Orientation map of Kenya, showing domains of rain gauge stations. Five stations—NK, NY, MR, EM, and MK—are used for index INT, and four stations—LM, MD, MB, and VO—for the index CST; additional stations used are for the index RON: TG, BA, and DS.

Fig. 1.

Orientation map of Kenya, showing domains of rain gauge stations. Five stations—NK, NY, MR, EM, and MK—are used for index INT, and four stations—LM, MD, MB, and VO—for the index CST; additional stations used are for the index RON: TG, BA, and DS.

The essential data archives of large-scale circulation during 1958–97 and 2001–10 are the Comprehensive Ocean–Atmosphere Data Set (COADS; Woodruff et al. 1987, 1993) and the National Centers for Environmental Prediction–National Center for Atmospheric Research (NCEP–NCAR) reanalysis (Kalnay et al. 1996; Kistler et al. 2001). The latitude–longitude resolution in COADS is 2° and in NCEP–NCAR it is 2.5°. As for earlier work (Hastenrath et al. 2007, 2010, 2011), various index series for October–November were compiled from these data as detailed in Fig. 2. UEQ (4°N–4°S, 60°–90°E) is an index of the zonal component of the surface wind over the central equatorial Indian Ocean. SIW (4°N–12°S, 60°–90°E) is an index of the total wind speed in the downstream portion of the south Indian Ocean trade winds. PW (8°N–8°S, 40°–50°E) and PE (8°N–8°S, 90°–100°E) are indices of surface pressure in the west and east, respectively, and PWE = PW − PE represents the zonal pressure gradient along the equator. W5ω (2.5°N–2.5°S, 30°–50°E) and E5ω (2.5°N–2.5°S, 100°–120°E) are indices of the 500-mb omega vertical motion. SOI is the Southern Oscillation (SO) index, obtained from online (at http://reg.bom.gov.au/climate/current/soihtm1.shtml).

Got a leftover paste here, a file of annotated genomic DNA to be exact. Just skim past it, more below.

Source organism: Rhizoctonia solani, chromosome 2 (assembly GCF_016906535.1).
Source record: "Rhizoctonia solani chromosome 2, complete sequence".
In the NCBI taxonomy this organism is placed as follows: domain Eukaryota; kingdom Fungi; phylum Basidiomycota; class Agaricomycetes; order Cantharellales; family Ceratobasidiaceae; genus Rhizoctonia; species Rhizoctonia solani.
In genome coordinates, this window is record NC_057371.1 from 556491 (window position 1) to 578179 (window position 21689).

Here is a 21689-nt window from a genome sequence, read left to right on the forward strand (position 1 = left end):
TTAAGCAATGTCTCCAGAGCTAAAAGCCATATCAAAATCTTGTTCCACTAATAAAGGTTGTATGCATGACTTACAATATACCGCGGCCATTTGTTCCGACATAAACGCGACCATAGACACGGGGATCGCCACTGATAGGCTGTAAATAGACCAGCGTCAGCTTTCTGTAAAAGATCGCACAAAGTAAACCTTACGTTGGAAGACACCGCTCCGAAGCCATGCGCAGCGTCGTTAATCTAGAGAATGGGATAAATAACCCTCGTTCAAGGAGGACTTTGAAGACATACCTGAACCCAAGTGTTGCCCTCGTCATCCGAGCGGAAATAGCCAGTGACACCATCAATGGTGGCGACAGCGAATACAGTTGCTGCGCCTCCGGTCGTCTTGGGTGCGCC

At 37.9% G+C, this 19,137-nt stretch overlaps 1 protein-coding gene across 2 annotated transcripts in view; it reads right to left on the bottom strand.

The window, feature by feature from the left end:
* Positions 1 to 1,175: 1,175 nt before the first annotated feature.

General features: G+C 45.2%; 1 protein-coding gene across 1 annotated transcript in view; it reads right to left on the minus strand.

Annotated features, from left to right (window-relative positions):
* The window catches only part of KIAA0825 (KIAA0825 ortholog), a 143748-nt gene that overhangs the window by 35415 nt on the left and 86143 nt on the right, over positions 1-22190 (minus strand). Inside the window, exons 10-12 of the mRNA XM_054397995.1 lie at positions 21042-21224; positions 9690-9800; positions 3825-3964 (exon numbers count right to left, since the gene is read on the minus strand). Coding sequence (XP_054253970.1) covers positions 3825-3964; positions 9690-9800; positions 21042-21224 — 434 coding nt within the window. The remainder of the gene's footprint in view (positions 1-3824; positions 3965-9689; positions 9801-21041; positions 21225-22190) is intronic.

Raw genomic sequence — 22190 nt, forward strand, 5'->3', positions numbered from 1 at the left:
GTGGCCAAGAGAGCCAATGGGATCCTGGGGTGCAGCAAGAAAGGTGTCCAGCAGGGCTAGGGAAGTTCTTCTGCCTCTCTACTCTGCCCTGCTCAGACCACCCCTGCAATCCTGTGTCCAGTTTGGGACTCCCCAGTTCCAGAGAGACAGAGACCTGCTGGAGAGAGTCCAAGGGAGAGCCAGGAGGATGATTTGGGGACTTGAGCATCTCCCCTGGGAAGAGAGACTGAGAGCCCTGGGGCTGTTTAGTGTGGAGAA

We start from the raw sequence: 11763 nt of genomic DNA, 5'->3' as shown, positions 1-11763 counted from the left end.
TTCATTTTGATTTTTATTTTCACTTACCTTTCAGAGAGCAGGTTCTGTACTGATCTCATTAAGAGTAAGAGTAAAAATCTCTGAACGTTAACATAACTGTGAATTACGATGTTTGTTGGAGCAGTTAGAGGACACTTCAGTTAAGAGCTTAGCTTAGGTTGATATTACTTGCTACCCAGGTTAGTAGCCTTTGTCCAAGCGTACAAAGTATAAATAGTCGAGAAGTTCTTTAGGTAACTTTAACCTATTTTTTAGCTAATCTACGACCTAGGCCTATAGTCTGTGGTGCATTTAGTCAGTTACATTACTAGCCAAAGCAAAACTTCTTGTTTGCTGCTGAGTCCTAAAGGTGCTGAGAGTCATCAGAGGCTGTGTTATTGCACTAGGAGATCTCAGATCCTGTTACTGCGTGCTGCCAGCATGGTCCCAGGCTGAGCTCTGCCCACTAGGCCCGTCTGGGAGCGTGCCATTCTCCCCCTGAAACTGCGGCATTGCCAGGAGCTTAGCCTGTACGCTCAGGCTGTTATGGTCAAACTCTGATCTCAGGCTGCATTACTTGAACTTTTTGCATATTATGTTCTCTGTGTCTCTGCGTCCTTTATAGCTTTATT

Fig. 2.

(a) Zonal vertical cross section and (b) orientation map detailing October–November circulation indices. In (b) solid lines delineate the domains of the indices of UEQ (4°N–4°S, 60°–90°E), of pressure PW (8°N–8°S, 40°–50°E) and PE (8°N–8°S, 90°–100°E), total wind speed in the downstream portion of the South Indian Ocean tradewinds SIW (4–12°S, 60°–90°E), W5ω (2.5°N–2.5°S, 30°–50°E) and E5ω (2.5°N–2.5°S, 100°–120°E), and RON.

Fig. 2.

(a) Zonal vertical cross section and (b) orientation map detailing October–November circulation indices. In (b) solid lines delineate the domains of the indices of UEQ (4°N–4°S, 60°–90°E), of pressure PW (8°N–8°S, 40°–50°E) and PE (8°N–8°S, 90°–100°E), total wind speed in the downstream portion of the South Indian Ocean tradewinds SIW (4–12°S, 60°–90°E), W5ω (2.5°N–2.5°S, 30°–50°E) and E5ω (2.5°N–2.5°S, 100°–120°E), and RON.

3. Background